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Yes Lab: Creating a Ruckus in Chicago

April 27, 2011

I was accepted at the last minute to join in on the Yes Lab hosted by Andy Bichlbaum of The Yes Men and our political action event has peaked today.

What if someone put a dirty and dangerous coal fired electrical plant in your neighborhood?  When the neighborhood in question is rich and powerful, people freak out over a threat like a dirty coal plant.  There was chatter on Yelp.com and local blogs, expressing fear and anger at the threat of smoke stacks belching over their heads.  We engaged in an effort to convince the local residents and businesses that a coal burning power plant was going to be built right on top of some prime real estate.  

The reality is, the poorer and mostly Latino neighborhoods in Pilsen and Little Village live in the smog of dirty coal plants that are so old they were “grandfathered” in and do not have to meet EPA Clean Air Act standards.  Worse, the power is exported elsewhere; the electricity is not even used in these two neighborhoods where the residents are choking on the pollution.  Asthma and other illnesses are at record high levels among the children living there.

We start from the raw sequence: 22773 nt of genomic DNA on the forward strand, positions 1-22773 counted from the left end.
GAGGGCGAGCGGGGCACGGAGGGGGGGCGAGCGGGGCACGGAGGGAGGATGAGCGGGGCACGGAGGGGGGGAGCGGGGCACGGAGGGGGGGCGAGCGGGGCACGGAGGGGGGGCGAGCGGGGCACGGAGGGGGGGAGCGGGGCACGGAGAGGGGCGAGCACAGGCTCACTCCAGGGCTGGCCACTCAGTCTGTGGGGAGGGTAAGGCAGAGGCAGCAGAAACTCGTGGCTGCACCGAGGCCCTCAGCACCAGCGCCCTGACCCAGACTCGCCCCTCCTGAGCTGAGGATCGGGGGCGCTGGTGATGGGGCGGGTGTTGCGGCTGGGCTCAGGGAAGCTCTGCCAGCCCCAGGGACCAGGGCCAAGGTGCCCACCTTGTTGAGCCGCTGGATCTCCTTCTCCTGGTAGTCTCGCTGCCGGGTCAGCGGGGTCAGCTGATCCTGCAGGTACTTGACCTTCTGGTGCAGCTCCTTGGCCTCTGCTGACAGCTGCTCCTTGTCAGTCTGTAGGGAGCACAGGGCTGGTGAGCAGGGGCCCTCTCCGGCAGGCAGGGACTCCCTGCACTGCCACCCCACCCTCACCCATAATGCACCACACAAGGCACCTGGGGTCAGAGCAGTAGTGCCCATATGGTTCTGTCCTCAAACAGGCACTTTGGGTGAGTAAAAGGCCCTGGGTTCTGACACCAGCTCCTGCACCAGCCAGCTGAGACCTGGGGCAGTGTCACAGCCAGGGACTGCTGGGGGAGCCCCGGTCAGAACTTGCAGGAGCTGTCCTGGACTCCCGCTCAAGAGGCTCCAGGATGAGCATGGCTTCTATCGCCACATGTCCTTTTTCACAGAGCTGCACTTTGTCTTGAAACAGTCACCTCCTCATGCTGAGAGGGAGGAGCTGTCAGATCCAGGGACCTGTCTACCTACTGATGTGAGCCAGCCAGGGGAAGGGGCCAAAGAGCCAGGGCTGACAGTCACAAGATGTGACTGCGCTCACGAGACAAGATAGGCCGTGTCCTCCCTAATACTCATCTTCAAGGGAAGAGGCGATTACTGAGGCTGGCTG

A clean power bill specific to Chicago is pending.  The Clean Power Ordinance would force these power plants to change radically or close.  But people need to be aware of the bill and the problems that have affected Pilsen and Little Village for years.  The Yes Lab is teaching the culture jamming and media hacking techniques The Yes Men have been using for years; it was a group effort with a lot of smart people signed on to pull top level work quickly.  

We’re busted now; the power plant being “built” was a hoax.  A lot of wealthy and connected types had fits to their Alderman and a few media outlets got punked, having reported the conflict as real.   That is part of the deal.  The hoax gets busted and the story goes on; the importance of the real issues is given more consideration by the public. 

We need to pass the Clean Power Ordinance!  If wealthy condo owners and business were afraid and/or angry that coal dust could be raining down on them, think how bad it has been for the people that have lived with this reality in their neighborhood for years.

Here are some links:

HuffPost Chicago


Curbed Chicago

Sloopin: A South Loop Blog

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